The building is a huge old factory and our workshop is in a remote corner of a basement. When we came up there was a lot of dense smoke and a whole battalion of firefighters (and press!).
I wanted to save the baffles of course, but we had to leave and went to Pim's house. After two hours we called and the fire was still burning but there was no danger anymore that it could reach our workshop. I guess this was almost the beginning of our F1 Rocket project ;-)
|2006-11-18||Mounting the radio stack||Pim made some corner angles to mount the stacks. We want the radio's to stick out from the panel just as far as the BMA's (8mm).|
|2006-11-18||Oil door latch||Last year on S&F Pim had picked up a latch (I think from a Cessna luggage door or something) and we intend to customize this to a flush oil door latch. Today I did the first fitting, by making holes in the door.|
|2006-11-25||Last of the black boxes / GPS ant.||Tonight we mounted the BMA engine pod again, this time using platenuts #6. We figured out thet it would be almost impossible to remove this thing if we used screws and nuts. We also made some mounting brackets for the two BMA GPS antennae, just below the cowling. I guess we'll mount them using 3M VHB tape. We have to decide on the cable routing though. With a little luck we can finish the mounting of the Efisses and the Garmin Avionics next week, so we can start to wire those for real!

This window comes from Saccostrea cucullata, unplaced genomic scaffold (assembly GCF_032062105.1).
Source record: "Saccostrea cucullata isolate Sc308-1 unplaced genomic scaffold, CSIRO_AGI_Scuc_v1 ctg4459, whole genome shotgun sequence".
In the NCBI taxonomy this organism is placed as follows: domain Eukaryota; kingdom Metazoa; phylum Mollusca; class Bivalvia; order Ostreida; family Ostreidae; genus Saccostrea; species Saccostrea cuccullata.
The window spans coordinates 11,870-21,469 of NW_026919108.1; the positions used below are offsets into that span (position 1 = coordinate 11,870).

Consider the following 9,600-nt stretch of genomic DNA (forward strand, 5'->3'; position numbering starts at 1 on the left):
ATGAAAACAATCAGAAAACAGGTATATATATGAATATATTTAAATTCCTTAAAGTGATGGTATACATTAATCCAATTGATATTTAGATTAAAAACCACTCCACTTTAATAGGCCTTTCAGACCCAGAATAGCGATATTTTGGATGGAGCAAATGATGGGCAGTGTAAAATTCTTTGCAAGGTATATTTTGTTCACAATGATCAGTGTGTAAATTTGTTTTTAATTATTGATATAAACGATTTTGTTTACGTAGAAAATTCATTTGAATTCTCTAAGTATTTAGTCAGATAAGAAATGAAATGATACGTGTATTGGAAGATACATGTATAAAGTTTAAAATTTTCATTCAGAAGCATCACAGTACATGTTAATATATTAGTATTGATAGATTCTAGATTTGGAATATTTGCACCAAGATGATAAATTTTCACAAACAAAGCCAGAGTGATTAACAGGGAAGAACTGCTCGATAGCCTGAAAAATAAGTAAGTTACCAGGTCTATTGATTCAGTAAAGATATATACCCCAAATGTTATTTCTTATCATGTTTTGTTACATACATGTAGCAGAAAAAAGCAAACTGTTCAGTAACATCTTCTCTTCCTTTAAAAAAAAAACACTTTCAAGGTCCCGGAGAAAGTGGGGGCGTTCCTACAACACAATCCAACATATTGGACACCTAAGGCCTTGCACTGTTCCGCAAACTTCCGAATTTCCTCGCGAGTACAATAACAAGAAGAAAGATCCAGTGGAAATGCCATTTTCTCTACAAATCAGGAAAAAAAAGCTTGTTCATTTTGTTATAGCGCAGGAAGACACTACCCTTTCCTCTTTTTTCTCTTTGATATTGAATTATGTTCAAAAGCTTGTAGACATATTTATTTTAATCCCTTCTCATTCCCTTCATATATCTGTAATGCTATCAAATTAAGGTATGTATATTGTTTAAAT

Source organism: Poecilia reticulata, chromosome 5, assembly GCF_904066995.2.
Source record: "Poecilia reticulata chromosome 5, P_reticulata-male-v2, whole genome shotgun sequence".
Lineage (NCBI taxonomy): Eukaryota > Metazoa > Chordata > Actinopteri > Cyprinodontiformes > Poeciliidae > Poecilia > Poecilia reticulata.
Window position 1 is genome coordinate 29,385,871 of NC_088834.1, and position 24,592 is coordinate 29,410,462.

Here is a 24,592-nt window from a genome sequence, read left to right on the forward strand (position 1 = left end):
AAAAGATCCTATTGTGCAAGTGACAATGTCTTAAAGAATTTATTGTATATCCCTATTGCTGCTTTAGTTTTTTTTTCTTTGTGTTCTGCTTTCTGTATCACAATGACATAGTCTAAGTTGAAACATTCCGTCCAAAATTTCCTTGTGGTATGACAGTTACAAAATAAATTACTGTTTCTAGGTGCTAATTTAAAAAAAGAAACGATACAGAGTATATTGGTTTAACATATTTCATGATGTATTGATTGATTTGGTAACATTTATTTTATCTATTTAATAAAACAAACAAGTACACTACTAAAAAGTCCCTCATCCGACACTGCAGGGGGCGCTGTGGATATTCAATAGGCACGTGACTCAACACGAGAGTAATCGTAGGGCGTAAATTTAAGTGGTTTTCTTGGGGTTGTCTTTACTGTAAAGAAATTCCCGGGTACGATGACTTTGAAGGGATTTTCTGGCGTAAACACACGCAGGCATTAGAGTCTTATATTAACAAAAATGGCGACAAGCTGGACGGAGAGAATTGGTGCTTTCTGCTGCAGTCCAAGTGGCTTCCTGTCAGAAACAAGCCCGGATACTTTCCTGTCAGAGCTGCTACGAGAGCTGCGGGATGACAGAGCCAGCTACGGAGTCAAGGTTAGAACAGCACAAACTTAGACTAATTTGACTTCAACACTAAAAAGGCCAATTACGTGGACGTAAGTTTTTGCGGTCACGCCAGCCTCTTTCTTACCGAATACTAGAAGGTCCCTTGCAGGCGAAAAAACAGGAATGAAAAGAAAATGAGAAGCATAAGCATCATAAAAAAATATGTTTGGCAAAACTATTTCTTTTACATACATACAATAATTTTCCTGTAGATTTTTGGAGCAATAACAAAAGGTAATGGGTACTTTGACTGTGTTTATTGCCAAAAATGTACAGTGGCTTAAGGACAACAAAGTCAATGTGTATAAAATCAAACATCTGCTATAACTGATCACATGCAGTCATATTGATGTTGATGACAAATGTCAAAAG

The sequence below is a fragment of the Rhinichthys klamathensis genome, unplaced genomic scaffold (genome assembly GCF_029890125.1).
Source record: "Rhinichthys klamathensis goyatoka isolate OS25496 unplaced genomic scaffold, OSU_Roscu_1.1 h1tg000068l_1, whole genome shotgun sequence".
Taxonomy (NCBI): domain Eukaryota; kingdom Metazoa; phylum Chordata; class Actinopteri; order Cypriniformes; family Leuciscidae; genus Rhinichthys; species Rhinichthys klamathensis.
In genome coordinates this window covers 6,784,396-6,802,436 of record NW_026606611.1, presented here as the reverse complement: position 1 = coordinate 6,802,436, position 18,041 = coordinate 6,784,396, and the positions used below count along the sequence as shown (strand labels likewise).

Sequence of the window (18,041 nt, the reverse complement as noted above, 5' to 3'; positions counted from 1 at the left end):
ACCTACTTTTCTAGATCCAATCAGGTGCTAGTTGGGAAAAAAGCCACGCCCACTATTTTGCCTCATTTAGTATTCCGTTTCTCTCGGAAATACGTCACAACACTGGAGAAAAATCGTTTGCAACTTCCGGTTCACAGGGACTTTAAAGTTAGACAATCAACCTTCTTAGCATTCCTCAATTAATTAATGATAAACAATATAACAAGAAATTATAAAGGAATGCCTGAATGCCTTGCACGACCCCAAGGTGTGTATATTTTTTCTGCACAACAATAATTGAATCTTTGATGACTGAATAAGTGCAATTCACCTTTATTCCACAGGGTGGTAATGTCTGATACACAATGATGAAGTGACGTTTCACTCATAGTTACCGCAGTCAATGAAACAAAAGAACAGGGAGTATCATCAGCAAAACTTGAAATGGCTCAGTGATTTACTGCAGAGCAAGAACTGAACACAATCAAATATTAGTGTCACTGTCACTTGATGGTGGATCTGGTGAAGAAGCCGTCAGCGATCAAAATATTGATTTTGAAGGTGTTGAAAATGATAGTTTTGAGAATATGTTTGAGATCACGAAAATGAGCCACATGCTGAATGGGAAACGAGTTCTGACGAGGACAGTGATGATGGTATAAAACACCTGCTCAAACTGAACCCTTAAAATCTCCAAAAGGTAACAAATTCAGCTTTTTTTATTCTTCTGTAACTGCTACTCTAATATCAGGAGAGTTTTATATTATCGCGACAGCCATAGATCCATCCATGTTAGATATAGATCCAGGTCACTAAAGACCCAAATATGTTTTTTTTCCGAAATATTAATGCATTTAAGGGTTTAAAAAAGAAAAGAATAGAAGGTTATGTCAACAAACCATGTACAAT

I also mounted the AmeriKing Altitude decoder. We could have used the altitude info from the BMA but somehow it felt better to have this info from a simple reliable proven source...
This should be the last of the electronic black boxes we need in this plane, which is good because I can not find a logical place for another one! As it was, to find a place for the encoder I had to relocate the position of the fuelpump relais a bit up).
|2006-12-01||Center console throttle bracket||Today our personal center console quickbuilt kit arrived from the sheet metal shop. It looks Verrrrry promising!